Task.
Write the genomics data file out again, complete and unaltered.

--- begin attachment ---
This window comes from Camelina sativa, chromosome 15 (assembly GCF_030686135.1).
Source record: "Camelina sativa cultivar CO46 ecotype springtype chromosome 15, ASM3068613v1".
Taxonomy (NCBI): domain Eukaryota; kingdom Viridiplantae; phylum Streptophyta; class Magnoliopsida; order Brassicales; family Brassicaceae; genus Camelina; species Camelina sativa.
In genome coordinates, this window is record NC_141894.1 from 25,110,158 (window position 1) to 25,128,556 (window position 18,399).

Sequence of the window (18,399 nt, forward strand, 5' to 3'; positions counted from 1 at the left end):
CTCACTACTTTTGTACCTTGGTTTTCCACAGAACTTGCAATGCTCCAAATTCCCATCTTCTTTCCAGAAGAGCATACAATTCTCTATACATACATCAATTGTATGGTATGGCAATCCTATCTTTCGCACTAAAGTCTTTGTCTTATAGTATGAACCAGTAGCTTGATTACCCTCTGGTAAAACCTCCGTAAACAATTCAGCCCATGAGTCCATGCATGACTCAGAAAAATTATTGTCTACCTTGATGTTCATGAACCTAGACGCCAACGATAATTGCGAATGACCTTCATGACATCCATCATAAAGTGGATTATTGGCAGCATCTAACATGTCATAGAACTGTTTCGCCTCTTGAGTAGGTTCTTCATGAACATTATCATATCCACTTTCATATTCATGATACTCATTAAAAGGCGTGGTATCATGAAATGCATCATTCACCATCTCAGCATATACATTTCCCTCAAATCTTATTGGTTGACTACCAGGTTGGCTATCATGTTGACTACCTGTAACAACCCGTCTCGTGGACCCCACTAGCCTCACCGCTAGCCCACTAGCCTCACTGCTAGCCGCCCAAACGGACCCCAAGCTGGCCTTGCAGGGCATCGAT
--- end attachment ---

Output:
This window comes from Camelina sativa, chromosome 15 (assembly GCF_030686135.1).
Source record: "Camelina sativa cultivar CO46 ecotype springtype chromosome 15, ASM3068613v1".
Taxonomy (NCBI): domain Eukaryota; kingdom Viridiplantae; phylum Streptophyta; class Magnoliopsida; order Brassicales; family Brassicaceae; genus Camelina; species Camelina sativa.
In genome coordinates, this window is record NC_141894.1 from 25,110,158 (window position 1) to 25,128,556 (window position 18,399).

Sequence of the window (18,399 nt, forward strand, 5' to 3'; positions counted from 1 at the left end):
CTCACTACTTTTGTACCTTGGTTTTCCACAGAACTTGCAATGCTCCAAATTCCCATCTTCTTTCCAGAAGAGCATACAATTCTCTATACATACATCAATTGTATGGTATGGCAATCCTATCTTTCGCACTAAAGTCTTTGTCTTATAGTATGAACCAGTAGCTTGATTACCCTCTGGTAAAACCTCCGTAAACAATTCAGCCCATGAGTCCATGCATGACTCAGAAAAATTATTGTCTACCTTGATGTTCATGAACCTAGACGCCAACGATAATTGCGAATGACCTTCATGACATCCATCATAAAGTGGATTATTGGCAGCATCTAACATGTCATAGAACTGTTTCGCCTCTTGAGTAGGTTCTTCATGAACATTATCATATCCACTTTCATATTCATGATACTCATTAAAAGGCGTGGTATCATGAAATGCATCATTCACCATCTCAGCATATACATTTCCCTCAAATCTTATTGGTTGACTACCAGGTTGGCTATCATGTTGACTACCTGTAACAACCCGTCTCGTGGACCCCACTAGCCTCACCGCTAGCCCACTAGCCTCACTGCTAGCCGCCCAAACGGACCCCAAGCTGGCCTTGCAGGGCATCGAT